| LONDON, March 22
LONDON, March 22 More dogged than complacent,
global investors appear determined to stay the course with
equities, betting on a bumpy and protracted economic healing.
The first quarter of another turbulent year comes to a close
next week with no shortage of potential prompts to cash in on
what for some was a counter-intuitive bull run in the major
stock markets to five-year highs.
Amid a messy bailout in Cyprus, inconclusive Italian
elections and the beginnings of U.S. fiscal tightening,
developed market equities have clocked up almost 10 percent in
U.S. dollar terms since January 1.
But for all that the drama in Cyprus and elsewhere has put
risk radars back on alert, and despite some unease about
overcooked market prices, few strategists or asset managers are
shouting 'cut and run' into the new quarter.
That's not to say they believe some correction is not
possible or even likely, just that investment decisions in 2013
so far have largely been based on a bigger strategic picture
than tactical trading on the daily or weekly ebb-and-flow.
"The biggest risk to our positive view on equities is simply
how far and fast they have come already, and the fact that
everyone seems to have jumped on the bandwagon," said Barclays
Head of Research Larry Kantor.
But "with a supportive growth and policy environment and
valuations that overwhelmingly favour equities over fixed
income, we recommend that investors buy on dips."
The calculation is that as long as the world's major central
banks continue to use super-easy monetary policy as the default
tool to buoy damaged economies, then relative and historical
valuations continue to favour equities over real losses in
effectively yield-capped 'core' government bonds and cash.
The absence of panic over the Cyprus drama, which in prior
years would have sent funds running for the investment bunkers,
is revealing about those priorities if nothing else.
"Europe's valuation discount remains too high even with the
region's complications and occasional dalliance with
dysfunctionality," said Jeff Taylor, Head of European Equities
at Invesco Perpetual. "Our valuation-driven investment strategy
remains unchanged by Cyprus: overreactions are there to be
And the ease with which Spain on Thursday sold more than
four billion euros of new government debt, at lower yields than
previously, illustrates how confident investors feel that the
European Central Bank can limit any systemic Cyprus fallout.
"New and disruptive systemic risks do not seem on the
horizon, barring unforeseeable geopolitical shocks," Credit
Suisse strategists told clients. "Equities' upside potential in
such circumstances depends primarily on the path of real
For the moment at least, the shock factor is not there for a
marketplace now well accustomed to serial shocks over the past
five years. For investors planning strategies in January, the
'event risks' that we've seen in the first quarter - Italy,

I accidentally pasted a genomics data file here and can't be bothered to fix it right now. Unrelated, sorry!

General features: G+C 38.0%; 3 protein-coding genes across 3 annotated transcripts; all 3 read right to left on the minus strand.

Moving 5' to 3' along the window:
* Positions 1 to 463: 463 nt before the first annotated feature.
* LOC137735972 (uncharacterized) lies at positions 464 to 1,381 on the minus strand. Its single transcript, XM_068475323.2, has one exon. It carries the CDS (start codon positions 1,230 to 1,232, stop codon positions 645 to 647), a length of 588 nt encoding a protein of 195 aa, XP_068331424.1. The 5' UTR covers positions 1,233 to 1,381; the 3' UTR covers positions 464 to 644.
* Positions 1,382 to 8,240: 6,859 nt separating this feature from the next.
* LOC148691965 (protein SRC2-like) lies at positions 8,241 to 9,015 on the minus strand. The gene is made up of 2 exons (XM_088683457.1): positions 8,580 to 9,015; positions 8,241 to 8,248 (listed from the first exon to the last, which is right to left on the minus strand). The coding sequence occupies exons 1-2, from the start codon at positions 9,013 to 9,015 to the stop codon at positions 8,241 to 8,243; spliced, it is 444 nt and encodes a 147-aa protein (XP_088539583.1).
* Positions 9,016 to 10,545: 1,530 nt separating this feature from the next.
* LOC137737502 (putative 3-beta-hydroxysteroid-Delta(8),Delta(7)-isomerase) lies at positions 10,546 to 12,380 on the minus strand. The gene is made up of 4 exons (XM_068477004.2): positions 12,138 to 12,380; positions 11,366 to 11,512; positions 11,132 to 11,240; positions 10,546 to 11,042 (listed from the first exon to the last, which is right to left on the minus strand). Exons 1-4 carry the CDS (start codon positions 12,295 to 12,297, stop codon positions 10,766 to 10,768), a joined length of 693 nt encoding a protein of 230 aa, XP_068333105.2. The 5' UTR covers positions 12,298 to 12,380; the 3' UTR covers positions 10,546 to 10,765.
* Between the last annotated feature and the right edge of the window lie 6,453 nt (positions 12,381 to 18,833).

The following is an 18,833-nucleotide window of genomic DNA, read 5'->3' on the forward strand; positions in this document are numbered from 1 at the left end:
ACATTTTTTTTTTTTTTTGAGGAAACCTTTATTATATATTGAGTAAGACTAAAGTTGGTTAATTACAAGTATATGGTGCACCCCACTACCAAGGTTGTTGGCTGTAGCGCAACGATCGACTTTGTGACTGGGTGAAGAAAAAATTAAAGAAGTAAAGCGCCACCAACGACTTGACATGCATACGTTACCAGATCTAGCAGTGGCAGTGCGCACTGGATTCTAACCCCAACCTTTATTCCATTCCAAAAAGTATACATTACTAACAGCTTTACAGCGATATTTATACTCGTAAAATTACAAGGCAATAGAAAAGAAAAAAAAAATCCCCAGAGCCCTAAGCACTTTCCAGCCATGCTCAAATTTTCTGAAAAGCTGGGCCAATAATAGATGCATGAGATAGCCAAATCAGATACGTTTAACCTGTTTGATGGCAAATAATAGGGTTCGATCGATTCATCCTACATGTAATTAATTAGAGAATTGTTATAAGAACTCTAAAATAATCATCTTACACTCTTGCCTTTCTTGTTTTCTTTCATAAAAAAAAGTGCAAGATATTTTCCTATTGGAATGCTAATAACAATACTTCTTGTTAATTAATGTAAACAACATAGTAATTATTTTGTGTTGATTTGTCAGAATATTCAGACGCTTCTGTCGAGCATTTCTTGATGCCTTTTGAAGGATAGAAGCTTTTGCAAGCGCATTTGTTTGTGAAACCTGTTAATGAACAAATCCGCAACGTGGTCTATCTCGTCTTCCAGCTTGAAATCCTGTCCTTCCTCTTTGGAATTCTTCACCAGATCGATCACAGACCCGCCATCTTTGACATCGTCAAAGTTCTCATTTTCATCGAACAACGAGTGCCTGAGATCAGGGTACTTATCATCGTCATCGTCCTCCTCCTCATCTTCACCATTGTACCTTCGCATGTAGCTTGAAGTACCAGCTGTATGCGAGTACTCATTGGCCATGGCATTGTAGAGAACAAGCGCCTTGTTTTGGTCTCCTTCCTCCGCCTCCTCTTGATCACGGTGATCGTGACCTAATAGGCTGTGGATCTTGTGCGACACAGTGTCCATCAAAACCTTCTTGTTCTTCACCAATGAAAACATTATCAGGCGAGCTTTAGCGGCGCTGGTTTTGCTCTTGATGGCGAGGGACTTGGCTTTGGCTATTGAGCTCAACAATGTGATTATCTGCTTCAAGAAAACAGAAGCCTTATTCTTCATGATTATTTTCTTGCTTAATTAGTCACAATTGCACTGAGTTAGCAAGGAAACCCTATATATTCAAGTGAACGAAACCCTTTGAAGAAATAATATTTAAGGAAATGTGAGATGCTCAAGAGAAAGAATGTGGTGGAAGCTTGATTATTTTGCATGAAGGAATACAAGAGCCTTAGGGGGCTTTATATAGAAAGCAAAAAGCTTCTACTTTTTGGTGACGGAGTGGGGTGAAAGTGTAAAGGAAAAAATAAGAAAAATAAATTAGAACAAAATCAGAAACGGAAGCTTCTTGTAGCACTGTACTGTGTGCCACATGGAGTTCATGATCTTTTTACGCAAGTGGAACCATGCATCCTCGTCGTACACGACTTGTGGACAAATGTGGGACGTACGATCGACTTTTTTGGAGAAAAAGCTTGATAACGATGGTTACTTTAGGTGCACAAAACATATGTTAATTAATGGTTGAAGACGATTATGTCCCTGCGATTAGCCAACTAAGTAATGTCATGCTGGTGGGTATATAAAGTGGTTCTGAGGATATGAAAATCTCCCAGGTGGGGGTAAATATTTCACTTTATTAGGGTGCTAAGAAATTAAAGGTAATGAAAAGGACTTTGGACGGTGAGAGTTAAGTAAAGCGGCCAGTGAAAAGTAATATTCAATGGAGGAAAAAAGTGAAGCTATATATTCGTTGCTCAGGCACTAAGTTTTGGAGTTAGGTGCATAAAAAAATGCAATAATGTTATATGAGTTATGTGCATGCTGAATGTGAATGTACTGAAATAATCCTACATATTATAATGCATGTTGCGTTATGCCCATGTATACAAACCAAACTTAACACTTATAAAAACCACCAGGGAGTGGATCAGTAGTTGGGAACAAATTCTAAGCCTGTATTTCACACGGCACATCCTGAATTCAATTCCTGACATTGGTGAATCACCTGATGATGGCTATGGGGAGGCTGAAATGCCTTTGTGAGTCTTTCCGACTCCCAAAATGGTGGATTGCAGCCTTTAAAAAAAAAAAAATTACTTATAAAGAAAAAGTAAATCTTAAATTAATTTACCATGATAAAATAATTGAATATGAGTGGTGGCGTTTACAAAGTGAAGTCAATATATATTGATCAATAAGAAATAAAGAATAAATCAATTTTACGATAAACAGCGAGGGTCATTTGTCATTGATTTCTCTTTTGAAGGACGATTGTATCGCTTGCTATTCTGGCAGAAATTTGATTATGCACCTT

Cyprus, the U.S. sequester - were already there in the diary.
While that doesn't guarantee a positive outcome, few could
claim to be blindsided.
PATIENCE ON GROWTH
But is still-spluttering global and regional growth not
cause for a rethink?
Record highs on U.S. stocks can at least be partly explained
by a pickup in domestic growth there helped by structural
tailwinds from a housing recovery and a manufacturing boost from
cheaper shale-related energy prices - not to mention open-ended
Federal Reserve money printing.
But there's little evidence elsewhere that raw economic
growth rates alone are driving prices. If they were, then
emerging markets would not be the big laggards of 2013 so far.
European economies remain largely stagnant, but the
FTSEurofirst 300 index of the region's top companies is
up more than 5 percent this year. Bellwether stocks of the still
fast-growth emerging economies, meantime, have lost
almost 2 percent on aggregate.
One reason for the divergence is that the big multinational
blue-chips which dominate benchmark indices in the United
States, Europe or Japan riff off aggregate global growth rates
while many emerging markets are still dominated by exporters to
the depressed West.
And while the global growth picture isn't necessarily
pretty, it has picked up in the first quarter nonetheless.
Even as European business sentiment disappointed again in
March, JPMorgan economists reckon worldwide surveys show global
factory growth running about 2.5-3.0 percent annualised this
month, underpinning their call for a jump in world GDP growth to
2.7 percent in the first quarter from 1.6 percent late last
So it's in the light of that sub-par but stable global,
rather than local, picture that cheap valuations shine.
According to Goldman Sachs, cyclically adjusted
price/earnings ratios for German and French companies are still
some 30-40 percent below long-run averages, for example, while
Spanish and Italian equities are more than 60 percent below.
And while it's possible these are fairly valued given the
current regional ructions, Goldman reckons high Equity Risk
Premia - gauges of earnings growth and dividends over
alternative benchmark bond yields - are still attractive for
long-term investors if the economy just normalises over time.
"Even allowing for a 125 basis point decline in margins over
the next 10 years, we find current pricing is consistent with a
long-term real total return in line with the historical average
of 5.9 percent," the bank's strategists told clients on Friday.